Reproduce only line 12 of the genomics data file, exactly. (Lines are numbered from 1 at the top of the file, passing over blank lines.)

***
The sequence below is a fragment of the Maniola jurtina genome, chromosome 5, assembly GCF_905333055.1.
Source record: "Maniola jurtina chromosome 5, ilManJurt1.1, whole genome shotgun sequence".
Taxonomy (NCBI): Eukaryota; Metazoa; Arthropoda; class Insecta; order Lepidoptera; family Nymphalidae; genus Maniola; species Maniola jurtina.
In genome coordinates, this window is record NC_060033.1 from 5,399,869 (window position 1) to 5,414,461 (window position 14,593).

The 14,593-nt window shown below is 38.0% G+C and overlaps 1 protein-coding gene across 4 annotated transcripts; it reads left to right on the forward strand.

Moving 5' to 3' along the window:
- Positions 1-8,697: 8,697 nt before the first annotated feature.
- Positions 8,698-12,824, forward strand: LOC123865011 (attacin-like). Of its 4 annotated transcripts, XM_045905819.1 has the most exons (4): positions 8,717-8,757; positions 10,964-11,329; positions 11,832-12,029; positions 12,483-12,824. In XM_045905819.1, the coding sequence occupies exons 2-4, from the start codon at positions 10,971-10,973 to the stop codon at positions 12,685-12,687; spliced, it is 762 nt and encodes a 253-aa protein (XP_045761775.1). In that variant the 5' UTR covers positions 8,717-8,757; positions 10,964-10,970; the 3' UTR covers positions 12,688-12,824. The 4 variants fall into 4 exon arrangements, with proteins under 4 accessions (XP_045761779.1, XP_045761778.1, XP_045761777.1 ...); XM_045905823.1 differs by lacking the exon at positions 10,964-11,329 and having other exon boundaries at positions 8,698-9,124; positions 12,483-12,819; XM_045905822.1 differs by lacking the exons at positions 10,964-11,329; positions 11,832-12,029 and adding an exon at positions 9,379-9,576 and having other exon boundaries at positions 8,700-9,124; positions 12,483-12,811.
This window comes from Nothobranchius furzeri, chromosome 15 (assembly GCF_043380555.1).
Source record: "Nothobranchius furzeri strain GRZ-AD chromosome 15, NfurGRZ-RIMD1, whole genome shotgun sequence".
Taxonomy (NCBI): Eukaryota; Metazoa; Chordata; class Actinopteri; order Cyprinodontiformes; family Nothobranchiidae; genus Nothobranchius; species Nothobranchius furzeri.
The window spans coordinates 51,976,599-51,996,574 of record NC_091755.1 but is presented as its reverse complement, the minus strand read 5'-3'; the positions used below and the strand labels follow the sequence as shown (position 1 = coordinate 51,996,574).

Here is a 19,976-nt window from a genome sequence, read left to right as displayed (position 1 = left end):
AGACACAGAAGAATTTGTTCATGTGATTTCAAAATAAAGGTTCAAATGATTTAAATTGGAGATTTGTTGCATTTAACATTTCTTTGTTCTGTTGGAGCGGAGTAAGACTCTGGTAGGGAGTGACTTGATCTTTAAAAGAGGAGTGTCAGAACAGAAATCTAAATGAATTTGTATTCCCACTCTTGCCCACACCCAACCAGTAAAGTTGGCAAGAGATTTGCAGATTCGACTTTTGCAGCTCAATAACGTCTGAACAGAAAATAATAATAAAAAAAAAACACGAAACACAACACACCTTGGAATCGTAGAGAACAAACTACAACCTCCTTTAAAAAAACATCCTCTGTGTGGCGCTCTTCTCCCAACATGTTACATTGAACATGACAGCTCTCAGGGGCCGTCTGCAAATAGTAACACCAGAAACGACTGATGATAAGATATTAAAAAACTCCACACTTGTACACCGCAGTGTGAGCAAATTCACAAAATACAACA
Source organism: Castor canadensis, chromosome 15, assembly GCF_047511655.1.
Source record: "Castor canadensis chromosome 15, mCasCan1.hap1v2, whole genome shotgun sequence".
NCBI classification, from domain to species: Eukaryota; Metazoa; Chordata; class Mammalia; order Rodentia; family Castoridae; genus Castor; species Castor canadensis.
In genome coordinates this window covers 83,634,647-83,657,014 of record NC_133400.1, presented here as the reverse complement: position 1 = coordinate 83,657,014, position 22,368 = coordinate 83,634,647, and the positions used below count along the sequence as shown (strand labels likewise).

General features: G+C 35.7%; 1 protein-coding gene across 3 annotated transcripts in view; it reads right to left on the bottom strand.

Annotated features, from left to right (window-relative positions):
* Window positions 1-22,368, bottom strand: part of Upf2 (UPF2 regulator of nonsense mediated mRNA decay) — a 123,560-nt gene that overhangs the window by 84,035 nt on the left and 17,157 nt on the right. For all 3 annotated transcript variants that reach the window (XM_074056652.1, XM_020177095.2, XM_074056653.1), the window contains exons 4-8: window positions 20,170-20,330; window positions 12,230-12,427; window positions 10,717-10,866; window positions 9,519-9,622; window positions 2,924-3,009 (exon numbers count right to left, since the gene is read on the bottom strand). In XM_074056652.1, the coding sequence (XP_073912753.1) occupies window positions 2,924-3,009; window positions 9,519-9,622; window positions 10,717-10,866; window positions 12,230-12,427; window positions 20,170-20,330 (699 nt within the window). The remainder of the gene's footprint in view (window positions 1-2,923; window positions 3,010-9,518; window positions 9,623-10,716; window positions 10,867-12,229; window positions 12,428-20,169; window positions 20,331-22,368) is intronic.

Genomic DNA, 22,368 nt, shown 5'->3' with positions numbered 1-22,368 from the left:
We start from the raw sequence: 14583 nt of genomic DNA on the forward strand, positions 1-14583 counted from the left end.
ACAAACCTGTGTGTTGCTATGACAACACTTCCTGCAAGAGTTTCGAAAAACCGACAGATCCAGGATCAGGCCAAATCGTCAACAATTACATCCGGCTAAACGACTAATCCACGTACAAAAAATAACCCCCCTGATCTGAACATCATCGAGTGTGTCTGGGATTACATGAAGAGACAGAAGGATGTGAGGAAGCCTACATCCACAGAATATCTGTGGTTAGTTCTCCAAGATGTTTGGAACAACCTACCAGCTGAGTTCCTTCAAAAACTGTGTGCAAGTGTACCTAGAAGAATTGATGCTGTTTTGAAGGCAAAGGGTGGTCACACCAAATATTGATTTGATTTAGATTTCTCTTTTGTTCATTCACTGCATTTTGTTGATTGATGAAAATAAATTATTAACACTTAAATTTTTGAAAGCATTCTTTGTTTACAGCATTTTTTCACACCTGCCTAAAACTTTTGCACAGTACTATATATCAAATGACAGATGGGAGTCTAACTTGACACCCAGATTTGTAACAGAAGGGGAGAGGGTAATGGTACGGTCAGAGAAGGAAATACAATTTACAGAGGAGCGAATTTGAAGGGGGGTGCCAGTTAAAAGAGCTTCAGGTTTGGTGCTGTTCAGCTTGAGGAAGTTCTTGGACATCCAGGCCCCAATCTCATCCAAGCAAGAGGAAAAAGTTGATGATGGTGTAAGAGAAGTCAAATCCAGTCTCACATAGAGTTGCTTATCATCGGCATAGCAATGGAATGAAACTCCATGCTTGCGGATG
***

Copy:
The window spans coordinates 51,976,599-51,996,574 of record NC_091755.1 but is presented as its reverse complement, the minus strand read 5'-3'; the positions used below and the strand labels follow the sequence as shown (position 1 = coordinate 51,996,574).